A petition calling on President Barack Obama to push for new gun control laws in the aftermath of the mass shooting at an elementary school in Newtown, Conn., has cleared the 25,000-signature threshold required to obtain a formal White House response.
The measure, filed in response to Friday's massacre, urges Obama to "immediately address the issue of gun control through the introduction of legislation in Congress."
"The goal of this petition is to force the Obama Administration to produce legislation that limits access to guns," it says. "While a national dialogue is critical, laws are the only means in which we can reduce the number of people murdered in gun related deaths."
Obama vowed on Friday to "take meaningful action, regardless of the politics," to prevent future tragedies like the shooting massacre at Sandy Hook Elementary School.
"Our hearts are broken today," Obama said in a brief statement in the White House briefing room, frequently pausing to wipe tears from his eyes. "The majority of those who died today were children, beautiful little kids between the ages of 5 and 10 years old. They had their entire lives ahead of them: birthdays, graduations, weddings, kids of their own. Among the fallen were also teachers, men and women who devoted their lives to helping our children fulfill their dreams."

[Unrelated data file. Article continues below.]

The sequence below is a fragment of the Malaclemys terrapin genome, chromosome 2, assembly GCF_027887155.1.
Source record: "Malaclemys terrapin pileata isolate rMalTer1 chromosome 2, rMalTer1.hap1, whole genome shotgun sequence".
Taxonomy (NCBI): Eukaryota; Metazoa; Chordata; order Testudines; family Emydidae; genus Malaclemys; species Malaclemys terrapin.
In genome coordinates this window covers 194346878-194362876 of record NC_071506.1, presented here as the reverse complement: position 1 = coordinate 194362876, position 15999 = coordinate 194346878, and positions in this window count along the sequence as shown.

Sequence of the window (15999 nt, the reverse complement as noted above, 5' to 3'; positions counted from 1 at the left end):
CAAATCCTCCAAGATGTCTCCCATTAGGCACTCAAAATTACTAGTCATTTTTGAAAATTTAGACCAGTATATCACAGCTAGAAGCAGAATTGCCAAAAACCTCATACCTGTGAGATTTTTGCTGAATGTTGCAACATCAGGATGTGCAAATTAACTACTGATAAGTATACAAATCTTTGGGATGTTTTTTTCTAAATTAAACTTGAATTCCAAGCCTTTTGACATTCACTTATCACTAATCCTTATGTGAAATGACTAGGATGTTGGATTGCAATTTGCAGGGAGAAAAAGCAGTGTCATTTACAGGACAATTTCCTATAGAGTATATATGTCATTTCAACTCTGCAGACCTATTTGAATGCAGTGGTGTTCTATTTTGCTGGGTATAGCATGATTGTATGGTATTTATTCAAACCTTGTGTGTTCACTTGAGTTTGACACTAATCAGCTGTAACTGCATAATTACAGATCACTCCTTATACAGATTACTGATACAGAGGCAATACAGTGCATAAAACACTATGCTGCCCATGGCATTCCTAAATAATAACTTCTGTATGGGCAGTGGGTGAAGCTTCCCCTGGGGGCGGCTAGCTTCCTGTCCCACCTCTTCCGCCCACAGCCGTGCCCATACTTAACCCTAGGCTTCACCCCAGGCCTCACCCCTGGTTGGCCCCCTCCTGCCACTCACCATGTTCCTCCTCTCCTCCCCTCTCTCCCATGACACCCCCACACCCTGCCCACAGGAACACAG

His comments came shortly after White House press secretary Jay Carney told reporters that "today's not the day" to push for gun control laws.
The petitioners plainly disagreed.
"Powerful lobbying groups allow the ownership of guns to reach beyond the Constitution's intended purpose of the right to bear arms. Therefore, Congress must act on what is stated law, and face the reality that access to firearms reaches beyond what the Second Amendment intends to achieve," the measure urges.
"The signatures on this petition represent a collective demand for a bipartisan discussion resulting in a set of laws that regulates how a citizen obtains a gun," it says.